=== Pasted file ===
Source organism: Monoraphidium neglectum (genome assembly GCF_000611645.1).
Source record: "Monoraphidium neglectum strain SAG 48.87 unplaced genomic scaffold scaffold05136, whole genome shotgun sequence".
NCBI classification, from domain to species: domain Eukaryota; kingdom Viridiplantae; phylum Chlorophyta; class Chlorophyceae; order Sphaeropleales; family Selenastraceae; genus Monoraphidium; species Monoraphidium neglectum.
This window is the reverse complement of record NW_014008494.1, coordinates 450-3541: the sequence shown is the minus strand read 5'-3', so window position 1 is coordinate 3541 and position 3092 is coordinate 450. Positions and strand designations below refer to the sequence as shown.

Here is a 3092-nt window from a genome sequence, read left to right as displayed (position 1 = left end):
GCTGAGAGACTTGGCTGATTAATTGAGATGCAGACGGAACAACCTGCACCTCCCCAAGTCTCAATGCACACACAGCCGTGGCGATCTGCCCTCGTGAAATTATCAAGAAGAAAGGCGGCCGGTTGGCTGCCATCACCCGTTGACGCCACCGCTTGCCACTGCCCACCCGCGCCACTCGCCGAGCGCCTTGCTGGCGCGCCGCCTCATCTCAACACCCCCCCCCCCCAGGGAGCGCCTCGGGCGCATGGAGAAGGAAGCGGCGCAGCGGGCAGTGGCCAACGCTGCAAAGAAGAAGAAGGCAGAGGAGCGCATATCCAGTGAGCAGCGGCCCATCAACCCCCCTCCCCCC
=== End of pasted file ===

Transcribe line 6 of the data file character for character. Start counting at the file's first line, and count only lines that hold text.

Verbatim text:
GCTGAGAGACTTGGCTGATTAATTGAGATGCAGACGGAACAACCTGCACCTCCCCAAGTCTCAATGCACACACAGCCGTGGCGATCTGCCCTCGTGAAATTATCAAGAAGAAAGGCGGCCGGTTGGCTGCCATCACCCGTTGACGCCACCGCTTGCCACTGCCCACCCGCGCCACTCGCCGAGCGCCTTGCTGGCGCGCCGCCTCATCTCAACACCCCCCCCCCCCAGGGAGCGCCTCGGGCGCATGGAGAAGGAAGCGGCGCAGCGGGCAGTGGCCAACGCTGCAAAGAAGAAGAAGGCAGAGGAGCGCATATCCAGTGAGCAGCGGCCCATCAACCCCCCTCCCCCC